The state argues that appellant's conduct fell within the scope of subdivision 1(1) based on Minnesota caselaw. See State v. Krawsky, 426 N.W.2d 875, 877 (Minn.1988) (concluding that a previous version of the obstructing-legal-process statute, Minn.Stat. § 609.50 (1986), prohibited conduct that included fighting words, which could have the effect of physically obstructing or interfering with an officer's performance of official duties). But Krawsky was decided before 1989, when the Minnesota legislature “reorganized the statute into two subdivisions and separated by subclauses different ways of committing the offense.” State v. Patch, 594 N.W.2d 537, 539 (Minn.App.1994) (citing 1989 Minn. laws ch. 5, § 4). “[T]his new division centered on the nature of the official function being obstructed.” Id.

The state maintains that, despite the reorganization, the focus of the statute remains the nature of the defendant's conduct, not the nature of police duties that are being disrupted. See, e.g., State v. Tomlin, 622 N.W.2d 546, 549 (Minn.2001) (holding that the evidence was insufficient to support a conviction under either subdivision when the defendant's conduct of lying to police did not physically obstruct an investigation); Patch, 594 N.W.2d at 540 (concluding that conduct of assisting a person with outstanding warrants, which was committed outside the presence of police, did not support a conviction under subdivision 1(1)). But these cases do not address the issue presented here: whether a person may be found to have violated subdivision 1(1) if that person's conduct obstructs duties that do not relate to the execution of legal process.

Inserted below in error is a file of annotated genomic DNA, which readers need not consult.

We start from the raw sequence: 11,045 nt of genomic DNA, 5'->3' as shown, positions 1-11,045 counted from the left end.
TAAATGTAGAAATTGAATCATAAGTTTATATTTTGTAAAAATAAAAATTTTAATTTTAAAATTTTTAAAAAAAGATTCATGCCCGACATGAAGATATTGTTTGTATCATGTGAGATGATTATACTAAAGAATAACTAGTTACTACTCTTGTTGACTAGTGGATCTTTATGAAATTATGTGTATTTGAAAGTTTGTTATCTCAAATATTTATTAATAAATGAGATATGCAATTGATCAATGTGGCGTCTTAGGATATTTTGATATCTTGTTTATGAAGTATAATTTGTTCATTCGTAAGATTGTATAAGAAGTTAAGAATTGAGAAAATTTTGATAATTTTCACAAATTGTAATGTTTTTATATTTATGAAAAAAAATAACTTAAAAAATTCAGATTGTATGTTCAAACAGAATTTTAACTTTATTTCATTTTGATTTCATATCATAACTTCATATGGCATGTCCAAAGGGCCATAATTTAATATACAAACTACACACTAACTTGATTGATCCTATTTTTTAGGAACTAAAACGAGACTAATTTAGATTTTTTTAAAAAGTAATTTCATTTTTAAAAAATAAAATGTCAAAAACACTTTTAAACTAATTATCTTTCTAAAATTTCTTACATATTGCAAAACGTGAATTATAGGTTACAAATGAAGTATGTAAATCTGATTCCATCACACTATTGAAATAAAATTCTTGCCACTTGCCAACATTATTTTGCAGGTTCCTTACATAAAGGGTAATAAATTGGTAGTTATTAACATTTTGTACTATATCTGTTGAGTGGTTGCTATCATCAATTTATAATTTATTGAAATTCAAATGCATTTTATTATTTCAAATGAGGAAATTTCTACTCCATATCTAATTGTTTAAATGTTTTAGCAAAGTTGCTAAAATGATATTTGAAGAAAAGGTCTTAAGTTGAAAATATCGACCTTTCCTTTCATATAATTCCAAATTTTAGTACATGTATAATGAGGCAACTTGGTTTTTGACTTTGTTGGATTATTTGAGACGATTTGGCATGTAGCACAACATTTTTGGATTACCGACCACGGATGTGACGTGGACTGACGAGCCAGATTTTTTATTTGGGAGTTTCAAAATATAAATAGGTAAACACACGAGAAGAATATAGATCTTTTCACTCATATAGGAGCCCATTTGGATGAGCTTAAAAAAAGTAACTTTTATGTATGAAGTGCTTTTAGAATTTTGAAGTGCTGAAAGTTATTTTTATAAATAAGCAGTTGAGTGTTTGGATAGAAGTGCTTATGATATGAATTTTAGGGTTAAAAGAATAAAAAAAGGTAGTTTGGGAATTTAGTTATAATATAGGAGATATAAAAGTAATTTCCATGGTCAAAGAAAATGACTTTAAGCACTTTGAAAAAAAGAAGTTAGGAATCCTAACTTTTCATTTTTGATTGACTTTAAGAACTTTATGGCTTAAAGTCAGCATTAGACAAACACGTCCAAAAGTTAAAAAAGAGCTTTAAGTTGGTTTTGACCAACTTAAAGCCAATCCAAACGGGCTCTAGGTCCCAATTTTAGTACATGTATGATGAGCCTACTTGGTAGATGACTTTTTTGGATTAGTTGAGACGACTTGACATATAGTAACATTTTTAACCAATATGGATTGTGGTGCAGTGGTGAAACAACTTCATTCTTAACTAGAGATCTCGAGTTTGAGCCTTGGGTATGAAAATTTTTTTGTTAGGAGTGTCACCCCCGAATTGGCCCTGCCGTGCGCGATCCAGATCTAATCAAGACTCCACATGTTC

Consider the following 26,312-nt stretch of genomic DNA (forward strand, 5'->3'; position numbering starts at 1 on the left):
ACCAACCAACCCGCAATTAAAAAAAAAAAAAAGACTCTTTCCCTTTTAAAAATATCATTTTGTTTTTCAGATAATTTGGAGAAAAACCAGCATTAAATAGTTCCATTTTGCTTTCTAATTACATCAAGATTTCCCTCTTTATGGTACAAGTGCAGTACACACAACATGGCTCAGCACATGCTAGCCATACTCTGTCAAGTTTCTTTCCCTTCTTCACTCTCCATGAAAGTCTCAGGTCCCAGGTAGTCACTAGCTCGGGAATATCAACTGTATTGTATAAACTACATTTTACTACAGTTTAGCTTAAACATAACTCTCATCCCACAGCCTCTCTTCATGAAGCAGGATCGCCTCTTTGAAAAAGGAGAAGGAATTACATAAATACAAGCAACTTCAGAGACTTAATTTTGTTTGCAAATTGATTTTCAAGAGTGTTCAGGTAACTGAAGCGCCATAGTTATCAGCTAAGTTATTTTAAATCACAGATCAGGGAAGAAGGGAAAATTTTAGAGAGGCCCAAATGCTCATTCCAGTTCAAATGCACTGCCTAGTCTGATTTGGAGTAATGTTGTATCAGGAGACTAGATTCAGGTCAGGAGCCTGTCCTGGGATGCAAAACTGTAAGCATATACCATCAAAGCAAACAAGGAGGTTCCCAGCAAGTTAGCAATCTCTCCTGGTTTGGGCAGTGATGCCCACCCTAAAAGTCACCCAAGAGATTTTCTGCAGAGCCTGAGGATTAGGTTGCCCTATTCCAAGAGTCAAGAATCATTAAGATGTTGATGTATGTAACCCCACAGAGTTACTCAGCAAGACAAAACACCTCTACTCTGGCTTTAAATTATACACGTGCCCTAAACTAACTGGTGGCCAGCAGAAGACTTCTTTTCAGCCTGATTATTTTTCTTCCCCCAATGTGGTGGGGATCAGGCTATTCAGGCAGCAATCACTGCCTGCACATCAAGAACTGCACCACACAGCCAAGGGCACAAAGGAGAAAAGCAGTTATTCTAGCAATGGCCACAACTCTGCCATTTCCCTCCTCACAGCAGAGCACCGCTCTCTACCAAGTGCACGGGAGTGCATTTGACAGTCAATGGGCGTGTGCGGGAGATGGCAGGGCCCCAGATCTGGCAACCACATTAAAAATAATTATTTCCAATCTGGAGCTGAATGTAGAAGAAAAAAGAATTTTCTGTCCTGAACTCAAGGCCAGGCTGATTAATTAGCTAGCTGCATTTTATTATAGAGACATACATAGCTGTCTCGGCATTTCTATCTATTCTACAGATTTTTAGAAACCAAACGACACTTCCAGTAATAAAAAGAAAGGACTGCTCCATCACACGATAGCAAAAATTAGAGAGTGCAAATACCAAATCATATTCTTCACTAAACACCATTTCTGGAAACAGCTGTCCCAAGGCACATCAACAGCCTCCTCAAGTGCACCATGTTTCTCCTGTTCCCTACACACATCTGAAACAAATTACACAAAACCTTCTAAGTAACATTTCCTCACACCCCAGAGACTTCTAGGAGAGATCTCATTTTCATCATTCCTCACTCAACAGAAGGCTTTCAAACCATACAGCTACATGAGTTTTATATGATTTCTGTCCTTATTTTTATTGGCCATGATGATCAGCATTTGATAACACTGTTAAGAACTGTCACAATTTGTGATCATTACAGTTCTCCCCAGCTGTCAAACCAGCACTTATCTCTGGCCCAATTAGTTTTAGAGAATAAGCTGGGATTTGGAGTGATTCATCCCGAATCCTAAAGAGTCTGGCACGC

“An amendment to a statute is generally presumed to change the law.” State v. Tanksley, 809 N.W.2d 706, 711 n. 5 (Minn.2012) (quotation omitted). We may presume that the 1989 amendment to the obstructing-legal-process statute, which added language and reorganized the statute, changed the law by specifically defining the nature of the official function that must be disrupted in order to support a conviction under each subdivision. Id.; see Patch, 594 N.W.2d at 539. In addition, adopting the state's interpretation of the amended statute would essentially render meaningless the articulated distinction between police duties that must be obstructed for a conviction under subdivision 1(1) and subdivision 1(2), respectively. See Minn.Stat. § 645.16 (“Every law shall be construed, if possible, to give effect to all its provisions.”).

In this case, although appellant's actions interfered with police investigation of a possible domestic assault, the state failed to prove beyond a reasonable doubt that the conduct hindered, obstructed, or interfered with legal process, or the apprehension of another person on a charge or conviction, which is required for a conviction of subdivision 1(1). See Minn.Stat. § 609.50, subd. 1(1). When appellant assaulted the officer, the police were not serving process on her or another person in the apartment, no legal action was pending, and they were not attempting to make an arrest. Therefore, we conclude that the evidence does not sustain appellant's conviction of obstructing legal process under Minn.Stat. § 609.50, subd. 1(1), and we reverse that conviction and remand for resentencing in accordance with this opinion.

DECISION

The evidence is sufficient to support the district court's finding of appellant's guilt of fourth-degree assault on a peace officer. But because appellant's actions do not fall within the scope of conduct prohibited under Minn.Stat. § 609.50, subd. 1(1), which requires conduct that interferes with the execution of legal process or apprehension of a person on a criminal charge or conviction, we reverse appellant's conviction of obstructing legal process.

Affirmed in part, reversed in part, and remanded.

HUDSON, Judge.